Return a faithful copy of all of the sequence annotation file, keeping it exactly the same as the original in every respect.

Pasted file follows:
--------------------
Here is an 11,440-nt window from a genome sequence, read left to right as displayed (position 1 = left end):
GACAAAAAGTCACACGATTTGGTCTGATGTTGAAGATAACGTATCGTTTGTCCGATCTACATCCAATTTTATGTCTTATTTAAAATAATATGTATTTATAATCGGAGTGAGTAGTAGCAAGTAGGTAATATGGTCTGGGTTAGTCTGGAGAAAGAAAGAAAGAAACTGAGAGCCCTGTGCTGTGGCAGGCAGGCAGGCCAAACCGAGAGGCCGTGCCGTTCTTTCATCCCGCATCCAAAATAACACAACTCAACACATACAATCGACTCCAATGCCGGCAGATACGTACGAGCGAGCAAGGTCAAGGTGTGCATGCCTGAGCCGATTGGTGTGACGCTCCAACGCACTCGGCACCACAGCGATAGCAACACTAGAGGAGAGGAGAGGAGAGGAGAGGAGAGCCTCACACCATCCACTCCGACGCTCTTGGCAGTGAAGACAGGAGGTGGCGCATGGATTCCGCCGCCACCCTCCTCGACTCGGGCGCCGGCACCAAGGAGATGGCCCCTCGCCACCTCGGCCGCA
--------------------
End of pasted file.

Here is an 11,440-nt window from a genome sequence, read left to right as displayed (position 1 = left end):
GACAAAAAGTCACACGATTTGGTCTGATGTTGAAGATAACGTATCGTTTGTCCGATCTACATCCAATTTTATGTCTTATTTAAAATAATATGTATTTATAATCGGAGTGAGTAGTAGCAAGTAGGTAATATGGTCTGGGTTAGTCTGGAGAAAGAAAGAAAGAAACTGAGAGCCCTGTGCTGTGGCAGGCAGGCAGGCCAAACCGAGAGGCCGTGCCGTTCTTTCATCCCGCATCCAAAATAACACAACTCAACACATACAATCGACTCCAATGCCGGCAGATACGTACGAGCGAGCAAGGTCAAGGTGTGCATGCCTGAGCCGATTGGTGTGACGCTCCAACGCACTCGGCACCACAGCGATAGCAACACTAGAGGAGAGGAGAGGAGAGGAGAGGAGAGCCTCACACCATCCACTCCGACGCTCTTGGCAGTGAAGACAGGAGGTGGCGCATGGATTCCGCCGCCACCCTCCTCGACTCGGGCGCCGGCACCAAGGAGATGGCCCCTCGCCACCTCGGCCGCA